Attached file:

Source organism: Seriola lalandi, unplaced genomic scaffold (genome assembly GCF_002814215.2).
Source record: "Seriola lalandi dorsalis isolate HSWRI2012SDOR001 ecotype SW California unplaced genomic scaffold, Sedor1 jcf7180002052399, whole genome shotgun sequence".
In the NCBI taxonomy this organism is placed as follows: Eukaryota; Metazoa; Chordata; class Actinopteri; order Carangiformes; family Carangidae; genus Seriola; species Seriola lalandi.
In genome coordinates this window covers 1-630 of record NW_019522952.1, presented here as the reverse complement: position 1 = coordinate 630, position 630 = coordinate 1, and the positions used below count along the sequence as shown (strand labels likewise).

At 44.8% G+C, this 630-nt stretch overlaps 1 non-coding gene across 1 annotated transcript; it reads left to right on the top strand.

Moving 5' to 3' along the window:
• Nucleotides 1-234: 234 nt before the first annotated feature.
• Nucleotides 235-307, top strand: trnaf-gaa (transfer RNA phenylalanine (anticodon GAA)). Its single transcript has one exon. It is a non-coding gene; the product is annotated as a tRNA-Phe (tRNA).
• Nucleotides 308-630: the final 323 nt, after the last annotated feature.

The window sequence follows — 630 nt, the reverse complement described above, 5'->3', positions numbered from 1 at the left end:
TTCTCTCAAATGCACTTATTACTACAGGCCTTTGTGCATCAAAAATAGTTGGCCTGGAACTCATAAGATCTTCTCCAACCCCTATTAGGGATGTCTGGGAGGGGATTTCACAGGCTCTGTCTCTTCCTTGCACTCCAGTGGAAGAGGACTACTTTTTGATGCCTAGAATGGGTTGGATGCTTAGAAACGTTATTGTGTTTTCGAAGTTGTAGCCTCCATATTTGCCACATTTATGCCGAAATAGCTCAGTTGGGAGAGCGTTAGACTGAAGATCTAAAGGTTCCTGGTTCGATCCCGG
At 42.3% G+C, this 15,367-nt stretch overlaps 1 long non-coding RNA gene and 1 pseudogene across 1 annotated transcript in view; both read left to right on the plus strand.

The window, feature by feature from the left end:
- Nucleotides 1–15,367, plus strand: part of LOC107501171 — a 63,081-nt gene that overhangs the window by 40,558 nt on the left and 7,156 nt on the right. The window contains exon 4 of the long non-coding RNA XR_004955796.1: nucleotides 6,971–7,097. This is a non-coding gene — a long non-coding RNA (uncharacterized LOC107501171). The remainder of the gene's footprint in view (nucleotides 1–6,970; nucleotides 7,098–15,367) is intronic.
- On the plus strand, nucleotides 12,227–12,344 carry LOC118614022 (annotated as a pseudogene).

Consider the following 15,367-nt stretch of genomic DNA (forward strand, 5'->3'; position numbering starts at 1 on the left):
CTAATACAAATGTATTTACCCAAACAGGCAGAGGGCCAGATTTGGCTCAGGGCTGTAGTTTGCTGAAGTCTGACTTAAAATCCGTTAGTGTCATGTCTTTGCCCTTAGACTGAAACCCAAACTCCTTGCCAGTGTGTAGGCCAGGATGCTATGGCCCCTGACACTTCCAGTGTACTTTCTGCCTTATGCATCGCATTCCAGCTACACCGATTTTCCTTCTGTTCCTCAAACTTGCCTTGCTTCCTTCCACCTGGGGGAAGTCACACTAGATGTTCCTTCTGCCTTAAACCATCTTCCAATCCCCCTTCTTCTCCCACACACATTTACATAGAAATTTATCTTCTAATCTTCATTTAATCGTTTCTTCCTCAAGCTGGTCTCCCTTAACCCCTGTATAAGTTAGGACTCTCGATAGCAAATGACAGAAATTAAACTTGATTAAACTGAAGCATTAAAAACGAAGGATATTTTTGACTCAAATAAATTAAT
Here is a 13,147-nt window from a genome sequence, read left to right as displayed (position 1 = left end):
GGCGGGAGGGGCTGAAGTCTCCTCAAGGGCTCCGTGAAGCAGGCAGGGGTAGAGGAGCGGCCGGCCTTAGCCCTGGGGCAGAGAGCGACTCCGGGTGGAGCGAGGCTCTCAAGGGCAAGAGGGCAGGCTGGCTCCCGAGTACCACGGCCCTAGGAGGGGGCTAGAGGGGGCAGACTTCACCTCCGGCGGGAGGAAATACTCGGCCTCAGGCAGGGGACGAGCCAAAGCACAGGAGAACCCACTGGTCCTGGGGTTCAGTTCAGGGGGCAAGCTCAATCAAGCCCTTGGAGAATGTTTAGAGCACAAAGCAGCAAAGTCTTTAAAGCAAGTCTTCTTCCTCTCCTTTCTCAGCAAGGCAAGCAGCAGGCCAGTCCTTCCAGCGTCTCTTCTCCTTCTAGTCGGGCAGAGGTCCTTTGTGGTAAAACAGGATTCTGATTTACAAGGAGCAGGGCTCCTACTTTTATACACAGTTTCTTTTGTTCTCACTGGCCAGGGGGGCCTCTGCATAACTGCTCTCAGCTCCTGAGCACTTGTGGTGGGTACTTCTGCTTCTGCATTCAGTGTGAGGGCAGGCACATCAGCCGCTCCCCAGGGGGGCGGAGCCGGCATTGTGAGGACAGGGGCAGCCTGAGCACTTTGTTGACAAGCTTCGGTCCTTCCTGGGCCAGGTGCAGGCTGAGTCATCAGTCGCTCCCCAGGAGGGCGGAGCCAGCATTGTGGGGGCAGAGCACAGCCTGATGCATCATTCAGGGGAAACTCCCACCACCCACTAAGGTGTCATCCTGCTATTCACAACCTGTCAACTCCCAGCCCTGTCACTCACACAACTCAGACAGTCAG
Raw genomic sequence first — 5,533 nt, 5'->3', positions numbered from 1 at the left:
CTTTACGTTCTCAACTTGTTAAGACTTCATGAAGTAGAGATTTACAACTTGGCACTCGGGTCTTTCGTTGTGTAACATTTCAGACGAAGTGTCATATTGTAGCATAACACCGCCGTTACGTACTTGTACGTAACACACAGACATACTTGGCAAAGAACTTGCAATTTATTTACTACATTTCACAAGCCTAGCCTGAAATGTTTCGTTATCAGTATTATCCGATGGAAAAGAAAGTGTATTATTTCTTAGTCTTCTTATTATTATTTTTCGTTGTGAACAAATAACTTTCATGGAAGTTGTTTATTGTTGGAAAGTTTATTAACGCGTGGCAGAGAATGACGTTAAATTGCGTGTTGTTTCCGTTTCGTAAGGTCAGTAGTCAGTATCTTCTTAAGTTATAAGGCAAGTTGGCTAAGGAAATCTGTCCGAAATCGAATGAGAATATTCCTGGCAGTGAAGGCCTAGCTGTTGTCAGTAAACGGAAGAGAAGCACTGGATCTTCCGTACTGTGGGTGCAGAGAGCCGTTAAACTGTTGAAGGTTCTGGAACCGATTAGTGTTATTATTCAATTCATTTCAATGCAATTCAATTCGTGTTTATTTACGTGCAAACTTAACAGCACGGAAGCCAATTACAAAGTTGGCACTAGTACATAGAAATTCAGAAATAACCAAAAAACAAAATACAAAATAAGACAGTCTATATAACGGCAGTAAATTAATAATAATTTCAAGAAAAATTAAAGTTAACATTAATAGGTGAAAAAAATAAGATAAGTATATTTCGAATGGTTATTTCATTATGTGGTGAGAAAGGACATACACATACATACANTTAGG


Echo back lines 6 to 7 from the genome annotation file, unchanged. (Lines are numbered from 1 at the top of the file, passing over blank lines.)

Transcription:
Moving 5' to 3' along the window:
• Nucleotides 1-234: 234 nt before the first annotated feature.